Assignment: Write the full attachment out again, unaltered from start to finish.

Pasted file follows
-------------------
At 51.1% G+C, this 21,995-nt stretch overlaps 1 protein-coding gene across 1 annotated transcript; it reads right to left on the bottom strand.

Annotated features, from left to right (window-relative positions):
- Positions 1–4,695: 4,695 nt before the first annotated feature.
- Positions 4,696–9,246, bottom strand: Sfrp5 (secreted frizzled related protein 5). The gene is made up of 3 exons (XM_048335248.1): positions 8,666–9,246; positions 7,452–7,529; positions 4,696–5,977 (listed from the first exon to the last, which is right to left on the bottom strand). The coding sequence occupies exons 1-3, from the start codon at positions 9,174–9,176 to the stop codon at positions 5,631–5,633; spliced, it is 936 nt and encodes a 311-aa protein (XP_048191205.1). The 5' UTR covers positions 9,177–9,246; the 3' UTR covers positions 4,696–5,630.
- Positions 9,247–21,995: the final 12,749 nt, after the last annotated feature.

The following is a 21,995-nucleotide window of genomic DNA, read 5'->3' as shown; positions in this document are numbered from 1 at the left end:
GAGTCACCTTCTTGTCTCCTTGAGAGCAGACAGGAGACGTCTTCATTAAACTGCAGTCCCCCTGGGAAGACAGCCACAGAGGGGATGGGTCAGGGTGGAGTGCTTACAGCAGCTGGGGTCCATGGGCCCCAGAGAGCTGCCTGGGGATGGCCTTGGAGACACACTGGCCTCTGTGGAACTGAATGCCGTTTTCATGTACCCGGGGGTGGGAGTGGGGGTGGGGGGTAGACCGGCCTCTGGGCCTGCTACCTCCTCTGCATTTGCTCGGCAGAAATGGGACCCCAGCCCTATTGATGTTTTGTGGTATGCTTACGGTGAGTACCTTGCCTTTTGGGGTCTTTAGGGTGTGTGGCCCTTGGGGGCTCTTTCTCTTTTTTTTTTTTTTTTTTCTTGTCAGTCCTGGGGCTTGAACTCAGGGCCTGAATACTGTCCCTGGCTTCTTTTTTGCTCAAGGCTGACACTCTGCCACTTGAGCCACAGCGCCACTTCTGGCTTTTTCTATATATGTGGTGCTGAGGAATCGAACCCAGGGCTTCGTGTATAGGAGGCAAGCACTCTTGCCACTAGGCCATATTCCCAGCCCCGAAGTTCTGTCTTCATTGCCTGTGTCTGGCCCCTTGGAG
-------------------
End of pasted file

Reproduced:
At 51.1% G+C, this 21,995-nt stretch overlaps 1 protein-coding gene across 1 annotated transcript; it reads right to left on the bottom strand.

Annotated features, from left to right (window-relative positions):
- Positions 1–4,695: 4,695 nt before the first annotated feature.
- Positions 4,696–9,246, bottom strand: Sfrp5 (secreted frizzled related protein 5). The gene is made up of 3 exons (XM_048335248.1): positions 8,666–9,246; positions 7,452–7,529; positions 4,696–5,977 (listed from the first exon to the last, which is right to left on the bottom strand). The coding sequence occupies exons 1-3, from the start codon at positions 9,174–9,176 to the stop codon at positions 5,631–5,633; spliced, it is 936 nt and encodes a 311-aa protein (XP_048191205.1). The 5' UTR covers positions 9,177–9,246; the 3' UTR covers positions 4,696–5,630.
- Positions 9,247–21,995: the final 12,749 nt, after the last annotated feature.

The following is a 21,995-nucleotide window of genomic DNA, read 5'->3' as shown; positions in this document are numbered from 1 at the left end:
GAGTCACCTTCTTGTCTCCTTGAGAGCAGACAGGAGACGTCTTCATTAAACTGCAGTCCCCCTGGGAAGACAGCCACAGAGGGGATGGGTCAGGGTGGAGTGCTTACAGCAGCTGGGGTCCATGGGCCCCAGAGAGCTGCCTGGGGATGGCCTTGGAGACACACTGGCCTCTGTGGAACTGAATGCCGTTTTCATGTACCCGGGGGTGGGAGTGGGGGTGGGGGGTAGACCGGCCTCTGGGCCTGCTACCTCCTCTGCATTTGCTCGGCAGAAATGGGACCCCAGCCCTATTGATGTTTTGTGGTATGCTTACGGTGAGTACCTTGCCTTTTGGGGTCTTTAGGGTGTGTGGCCCTTGGGGGCTCTTTCTCTTTTTTTTTTTTTTTTTTCTTGTCAGTCCTGGGGCTTGAACTCAGGGCCTGAATACTGTCCCTGGCTTCTTTTTTGCTCAAGGCTGACACTCTGCCACTTGAGCCACAGCGCCACTTCTGGCTTTTTCTATATATGTGGTGCTGAGGAATCGAACCCAGGGCTTCGTGTATAGGAGGCAAGCACTCTTGCCACTAGGCCATATTCCCAGCCCCGAAGTTCTGTCTTCATTGCCTGTGTCTGGCCCCTTGGAG